An interesting classic lorry collection

Posted by Chris Graham on 13th March 2024

Bob Weir meets North Wales-based Brian Owen to discover more about his interesting classic lorry collection.

classic lorry collection

Interesting classic lorry collection: The Dodge 500 was built in the UK and the range was eventually called the K-series.

Brian Owen has lived near Wrexham all his life and has been involved in the family business – Ivor Owen & Sons – since he left school. “My father started the business in 1955,” he explained. “He was a bus driver for a local company but was made redundant for health reasons. One of his friends suggested he bought a lorry, and it all started from there.”

Owen snr started driving his Austin K2, for a local limestone quarry. “The government wanted to promote the farming industry and lime-spreading was steady work,” he recalls. “My father worked for Adam Lythgoe and, if you agreed to paint your lorry in his livery, you were given priority for any jobs. He worked all hours, and it wasn’t long before he could afford to buy a second truck.”

classic lorry collection

Brian’s father, Ivor Owen, particularly liked Dodge lorries, which is why Brian acquired one.

Brian left school when he was 15 years old and was keen to join the family firm. “We went all over Cheshire, Shropshire and North Wales spreading lime using the family’s Fordson Major tractor,” said Brian. “This went on until 1967 when Adam Lythgoe decided to sell the quarry. We were a bit worried at first, but the site was taken over by Tarmac Roadstone, after which it was business as usual.”

In the early years, the Minerva quarry employed about 200 people and owned 212 railway wagons. In the 1920s, it sent lime to the chemical works at Widnes, Runcorn and Warrington. The Minera Lime Co Ltd ceased trading in 1954 and was bought by Adam Lythgoe Ltd. Tarmac eventually sold out to Redland Aggregates, which closed the site in 1993 because it was no longer commercially viable.

classic lorry collection

The lorry’s suspension used leaf springs at the front and optional auxiliary springs at the rear.

“The quarry provided the livelihood for hundreds of men over its 150-year history,” Brian explained. “A lot of self-employed lorry drivers relied on the work for their income, and when it eventually closed it was the end of an era.”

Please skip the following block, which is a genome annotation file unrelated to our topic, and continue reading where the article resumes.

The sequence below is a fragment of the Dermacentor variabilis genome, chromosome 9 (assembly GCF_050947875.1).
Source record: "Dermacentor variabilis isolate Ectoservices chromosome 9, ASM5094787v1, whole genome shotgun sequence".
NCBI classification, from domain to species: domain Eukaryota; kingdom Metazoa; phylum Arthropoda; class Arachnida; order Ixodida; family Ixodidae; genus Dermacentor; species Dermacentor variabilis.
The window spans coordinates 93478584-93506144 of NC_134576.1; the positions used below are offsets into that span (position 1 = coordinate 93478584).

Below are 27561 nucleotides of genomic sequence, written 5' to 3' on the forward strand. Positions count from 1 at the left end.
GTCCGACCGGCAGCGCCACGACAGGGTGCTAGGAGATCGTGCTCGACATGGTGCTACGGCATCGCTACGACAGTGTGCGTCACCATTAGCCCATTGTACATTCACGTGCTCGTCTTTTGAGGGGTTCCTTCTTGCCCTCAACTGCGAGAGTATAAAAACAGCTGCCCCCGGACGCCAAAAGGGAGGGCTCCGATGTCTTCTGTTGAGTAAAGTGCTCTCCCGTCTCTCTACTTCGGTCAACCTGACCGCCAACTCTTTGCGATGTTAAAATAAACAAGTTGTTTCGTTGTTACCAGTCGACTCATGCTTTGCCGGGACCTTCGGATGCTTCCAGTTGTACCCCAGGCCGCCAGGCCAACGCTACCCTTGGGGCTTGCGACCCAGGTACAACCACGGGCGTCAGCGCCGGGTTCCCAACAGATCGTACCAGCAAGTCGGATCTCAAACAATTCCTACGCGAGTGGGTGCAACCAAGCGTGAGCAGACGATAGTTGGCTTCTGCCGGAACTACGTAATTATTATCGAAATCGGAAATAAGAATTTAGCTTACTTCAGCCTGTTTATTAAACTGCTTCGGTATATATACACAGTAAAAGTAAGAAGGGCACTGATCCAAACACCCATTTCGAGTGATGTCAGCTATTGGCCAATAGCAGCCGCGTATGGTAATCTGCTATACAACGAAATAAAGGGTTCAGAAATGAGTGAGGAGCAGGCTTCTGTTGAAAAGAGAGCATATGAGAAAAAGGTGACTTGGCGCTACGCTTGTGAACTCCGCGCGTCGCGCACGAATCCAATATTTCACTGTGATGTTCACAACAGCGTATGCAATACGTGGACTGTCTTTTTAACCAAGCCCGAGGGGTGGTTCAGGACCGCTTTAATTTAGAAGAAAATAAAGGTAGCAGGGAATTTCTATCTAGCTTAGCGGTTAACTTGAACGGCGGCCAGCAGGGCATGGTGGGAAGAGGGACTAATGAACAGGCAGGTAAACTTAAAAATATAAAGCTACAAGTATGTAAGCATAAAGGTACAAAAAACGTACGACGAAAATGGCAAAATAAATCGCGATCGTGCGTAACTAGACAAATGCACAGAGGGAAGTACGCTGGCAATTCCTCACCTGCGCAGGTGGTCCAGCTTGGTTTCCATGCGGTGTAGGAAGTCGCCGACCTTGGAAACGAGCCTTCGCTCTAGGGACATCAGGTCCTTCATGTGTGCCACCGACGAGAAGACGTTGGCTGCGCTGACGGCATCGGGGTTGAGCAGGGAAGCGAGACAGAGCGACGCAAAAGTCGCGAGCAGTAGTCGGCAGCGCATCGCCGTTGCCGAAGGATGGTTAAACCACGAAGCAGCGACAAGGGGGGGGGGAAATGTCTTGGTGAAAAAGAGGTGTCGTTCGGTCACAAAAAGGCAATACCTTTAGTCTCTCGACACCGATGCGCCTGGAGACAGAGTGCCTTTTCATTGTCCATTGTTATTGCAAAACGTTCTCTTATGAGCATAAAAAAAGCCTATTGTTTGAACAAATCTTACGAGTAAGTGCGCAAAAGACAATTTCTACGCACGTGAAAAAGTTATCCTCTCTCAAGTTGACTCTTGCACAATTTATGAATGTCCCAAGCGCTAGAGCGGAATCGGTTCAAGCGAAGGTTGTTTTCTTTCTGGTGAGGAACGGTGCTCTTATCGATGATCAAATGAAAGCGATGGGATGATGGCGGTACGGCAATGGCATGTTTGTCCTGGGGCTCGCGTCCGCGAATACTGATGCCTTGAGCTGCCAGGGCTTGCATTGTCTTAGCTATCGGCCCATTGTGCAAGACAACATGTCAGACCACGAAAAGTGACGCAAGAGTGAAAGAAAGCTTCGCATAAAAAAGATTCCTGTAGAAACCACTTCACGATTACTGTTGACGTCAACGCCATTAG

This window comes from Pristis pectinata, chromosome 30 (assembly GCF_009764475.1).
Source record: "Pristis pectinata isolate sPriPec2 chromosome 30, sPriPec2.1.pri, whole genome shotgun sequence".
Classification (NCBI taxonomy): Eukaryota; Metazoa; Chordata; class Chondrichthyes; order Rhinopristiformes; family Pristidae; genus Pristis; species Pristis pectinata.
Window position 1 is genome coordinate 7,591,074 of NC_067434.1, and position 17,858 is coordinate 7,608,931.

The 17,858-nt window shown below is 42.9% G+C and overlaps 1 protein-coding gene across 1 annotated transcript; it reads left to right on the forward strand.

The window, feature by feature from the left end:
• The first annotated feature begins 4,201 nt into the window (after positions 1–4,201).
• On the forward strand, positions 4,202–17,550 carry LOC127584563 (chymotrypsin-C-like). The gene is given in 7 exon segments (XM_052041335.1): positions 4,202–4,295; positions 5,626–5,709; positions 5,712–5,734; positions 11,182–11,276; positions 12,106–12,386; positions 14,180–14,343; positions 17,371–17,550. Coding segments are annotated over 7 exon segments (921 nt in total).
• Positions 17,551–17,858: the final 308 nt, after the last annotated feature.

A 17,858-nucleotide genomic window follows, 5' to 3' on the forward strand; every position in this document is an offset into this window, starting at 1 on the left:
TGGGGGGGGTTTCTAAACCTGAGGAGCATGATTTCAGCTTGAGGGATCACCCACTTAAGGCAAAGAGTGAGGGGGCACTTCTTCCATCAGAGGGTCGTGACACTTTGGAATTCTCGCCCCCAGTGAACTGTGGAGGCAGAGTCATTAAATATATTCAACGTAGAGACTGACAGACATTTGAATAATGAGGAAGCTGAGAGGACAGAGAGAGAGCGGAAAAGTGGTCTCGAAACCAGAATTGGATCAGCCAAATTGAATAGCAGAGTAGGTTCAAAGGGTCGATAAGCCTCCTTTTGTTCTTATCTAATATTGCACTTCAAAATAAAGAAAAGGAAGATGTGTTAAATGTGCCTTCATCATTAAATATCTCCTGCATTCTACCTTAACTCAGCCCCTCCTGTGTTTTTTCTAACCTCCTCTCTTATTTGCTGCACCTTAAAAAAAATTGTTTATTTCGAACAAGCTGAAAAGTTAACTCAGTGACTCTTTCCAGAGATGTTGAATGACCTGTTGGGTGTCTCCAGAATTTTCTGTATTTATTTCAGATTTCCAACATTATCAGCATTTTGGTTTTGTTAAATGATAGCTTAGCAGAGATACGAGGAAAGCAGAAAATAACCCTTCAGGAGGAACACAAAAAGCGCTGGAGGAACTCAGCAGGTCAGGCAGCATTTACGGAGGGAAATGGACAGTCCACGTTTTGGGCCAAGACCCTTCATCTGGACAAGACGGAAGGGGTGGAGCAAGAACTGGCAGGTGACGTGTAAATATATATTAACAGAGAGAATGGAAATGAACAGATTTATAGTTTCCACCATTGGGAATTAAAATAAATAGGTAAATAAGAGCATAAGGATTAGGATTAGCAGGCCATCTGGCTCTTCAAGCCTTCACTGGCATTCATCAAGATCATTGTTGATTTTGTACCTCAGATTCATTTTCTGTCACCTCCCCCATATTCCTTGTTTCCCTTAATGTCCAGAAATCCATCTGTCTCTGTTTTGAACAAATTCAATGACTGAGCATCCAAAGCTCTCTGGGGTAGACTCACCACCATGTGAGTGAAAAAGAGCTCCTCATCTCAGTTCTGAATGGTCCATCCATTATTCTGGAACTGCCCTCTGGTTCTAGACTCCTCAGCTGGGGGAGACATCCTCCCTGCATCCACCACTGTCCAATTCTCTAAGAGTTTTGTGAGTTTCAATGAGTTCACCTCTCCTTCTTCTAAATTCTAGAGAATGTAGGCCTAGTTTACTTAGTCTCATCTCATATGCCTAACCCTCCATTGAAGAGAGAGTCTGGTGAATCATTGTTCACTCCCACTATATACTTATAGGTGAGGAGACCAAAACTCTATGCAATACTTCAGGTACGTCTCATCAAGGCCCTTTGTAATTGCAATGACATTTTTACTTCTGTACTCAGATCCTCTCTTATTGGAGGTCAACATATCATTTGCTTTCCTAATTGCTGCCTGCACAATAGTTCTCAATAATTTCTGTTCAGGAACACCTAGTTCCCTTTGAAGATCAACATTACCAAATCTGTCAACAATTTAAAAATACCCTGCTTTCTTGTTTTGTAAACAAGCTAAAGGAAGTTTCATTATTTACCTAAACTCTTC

Tarmac also had the same policy about company livery, and lorries in the Owen fleet were soon wearing the Wolverhampton company’s trademark colours. “Looking back, Tarmac was a good company to work with,” said Brian, who is a member of the Clwyd Veteran & Vintage Machinery Society Ltd (CVVMS). “They were nice people and even expanded the quarry. They used a mix of their in-house fleet and sub-contractors, and there was plenty of work to go around.”

classic lorry collection

Brian’s 500 needed a lot of restoration, but is now a regular on the rally circuit.

Brian recalls that the UK motorway network was being expanded at the time, and so aggregates were in big demand. “We provided materials for the whole area and, at our peak, we were running 12 trucks,” he recalls. “We were using mostly Albion and Leyland lorries, although my father did have a soft spot for Dodge.”

classic lorry collection

The cab was quite modern, by 1960s standards.

Unfortunately, Owen snr died suddenly in 1976, at which point Brian had to assume control of the business. “1976 was the year of the long, hot, summer and those were interesting times,” he explained. “I was only 25 and had a mortgage and three kids. On top of all that, I suddenly had a business to run. Fortunately, I had four younger brothers and, when each of them reached 21, they joined the firm. In addition to the five family members, we also employed several drivers.”

classic lorry collection

The cab-over Leyland Comet was a 1950s design, and many lorries were exported to Commonwealth countries.

Brian admits that times have been more difficult in recent years, and quarry work has been hard to come by. “Once the local quarry closed in the early 1990s, we had to travel further afield for work,” he said. “The other quarries were OK, but there wasn’t the loyalty you had back in the old days.” 

classic lorry collection

The lorry is carrying a Lancashire registration.